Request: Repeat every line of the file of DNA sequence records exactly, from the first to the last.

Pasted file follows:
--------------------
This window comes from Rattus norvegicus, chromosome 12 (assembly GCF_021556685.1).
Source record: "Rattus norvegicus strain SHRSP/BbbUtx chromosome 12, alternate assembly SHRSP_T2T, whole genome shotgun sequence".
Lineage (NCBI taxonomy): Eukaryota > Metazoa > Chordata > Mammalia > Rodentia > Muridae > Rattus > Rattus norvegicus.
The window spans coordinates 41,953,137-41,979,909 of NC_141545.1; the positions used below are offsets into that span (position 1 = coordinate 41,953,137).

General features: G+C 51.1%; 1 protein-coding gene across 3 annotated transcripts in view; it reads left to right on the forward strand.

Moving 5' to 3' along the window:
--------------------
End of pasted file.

This window comes from Rattus norvegicus, chromosome 12 (assembly GCF_021556685.1).
Source record: "Rattus norvegicus strain SHRSP/BbbUtx chromosome 12, alternate assembly SHRSP_T2T, whole genome shotgun sequence".
Lineage (NCBI taxonomy): Eukaryota > Metazoa > Chordata > Mammalia > Rodentia > Muridae > Rattus > Rattus norvegicus.
The window spans coordinates 41,953,137-41,979,909 of NC_141545.1; the positions used below are offsets into that span (position 1 = coordinate 41,953,137).

General features: G+C 51.1%; 1 protein-coding gene across 3 annotated transcripts in view; it reads left to right on the forward strand.

Moving 5' to 3' along the window: